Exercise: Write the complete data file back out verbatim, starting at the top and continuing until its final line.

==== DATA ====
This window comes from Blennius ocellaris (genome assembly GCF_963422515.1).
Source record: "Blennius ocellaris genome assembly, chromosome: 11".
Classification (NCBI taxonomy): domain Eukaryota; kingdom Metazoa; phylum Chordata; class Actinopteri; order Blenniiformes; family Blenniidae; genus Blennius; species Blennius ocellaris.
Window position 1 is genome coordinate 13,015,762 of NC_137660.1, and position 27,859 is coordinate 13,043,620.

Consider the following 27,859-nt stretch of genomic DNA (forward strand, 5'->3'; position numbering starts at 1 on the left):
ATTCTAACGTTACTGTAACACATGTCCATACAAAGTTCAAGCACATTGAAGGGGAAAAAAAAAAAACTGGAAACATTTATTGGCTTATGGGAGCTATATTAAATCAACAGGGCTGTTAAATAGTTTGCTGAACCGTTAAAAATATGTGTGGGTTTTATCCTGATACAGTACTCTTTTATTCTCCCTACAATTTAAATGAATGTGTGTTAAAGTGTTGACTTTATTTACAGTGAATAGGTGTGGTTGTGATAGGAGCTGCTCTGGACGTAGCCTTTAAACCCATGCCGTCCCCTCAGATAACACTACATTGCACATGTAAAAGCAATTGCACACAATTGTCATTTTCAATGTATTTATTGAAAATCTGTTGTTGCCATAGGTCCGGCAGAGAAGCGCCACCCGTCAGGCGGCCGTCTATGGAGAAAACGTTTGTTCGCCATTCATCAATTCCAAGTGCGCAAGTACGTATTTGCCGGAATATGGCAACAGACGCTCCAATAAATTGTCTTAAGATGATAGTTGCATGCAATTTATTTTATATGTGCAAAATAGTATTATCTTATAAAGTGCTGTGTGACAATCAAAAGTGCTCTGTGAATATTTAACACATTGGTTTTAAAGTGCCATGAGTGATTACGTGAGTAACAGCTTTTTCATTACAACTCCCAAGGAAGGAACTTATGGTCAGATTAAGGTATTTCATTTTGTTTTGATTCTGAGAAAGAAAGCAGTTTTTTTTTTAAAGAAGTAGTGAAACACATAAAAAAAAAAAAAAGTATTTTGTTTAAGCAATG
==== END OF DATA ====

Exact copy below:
This window comes from Blennius ocellaris (genome assembly GCF_963422515.1).
Source record: "Blennius ocellaris genome assembly, chromosome: 11".
Classification (NCBI taxonomy): domain Eukaryota; kingdom Metazoa; phylum Chordata; class Actinopteri; order Blenniiformes; family Blenniidae; genus Blennius; species Blennius ocellaris.
Window position 1 is genome coordinate 13,015,762 of NC_137660.1, and position 27,859 is coordinate 13,043,620.

Consider the following 27,859-nt stretch of genomic DNA (forward strand, 5'->3'; position numbering starts at 1 on the left):
ATTCTAACGTTACTGTAACACATGTCCATACAAAGTTCAAGCACATTGAAGGGGAAAAAAAAAAAACTGGAAACATTTATTGGCTTATGGGAGCTATATTAAATCAACAGGGCTGTTAAATAGTTTGCTGAACCGTTAAAAATATGTGTGGGTTTTATCCTGATACAGTACTCTTTTATTCTCCCTACAATTTAAATGAATGTGTGTTAAAGTGTTGACTTTATTTACAGTGAATAGGTGTGGTTGTGATAGGAGCTGCTCTGGACGTAGCCTTTAAACCCATGCCGTCCCCTCAGATAACACTACATTGCACATGTAAAAGCAATTGCACACAATTGTCATTTTCAATGTATTTATTGAAAATCTGTTGTTGCCATAGGTCCGGCAGAGAAGCGCCACCCGTCAGGCGGCCGTCTATGGAGAAAACGTTTGTTCGCCATTCATCAATTCCAAGTGCGCAAGTACGTATTTGCCGGAATATGGCAACAGACGCTCCAATAAATTGTCTTAAGATGATAGTTGCATGCAATTTATTTTATATGTGCAAAATAGTATTATCTTATAAAGTGCTGTGTGACAATCAAAAGTGCTCTGTGAATATTTAACACATTGGTTTTAAAGTGCCATGAGTGATTACGTGAGTAACAGCTTTTTCATTACAACTCCCAAGGAAGGAACTTATGGTCAGATTAAGGTATTTCATTTTGTTTTGATTCTGAGAAAGAAAGCAGTTTTTTTTTTAAAGAAGTAGTGAAACACATAAAAAAAAAAAAAAGTATTTTGTTTAAGCAATG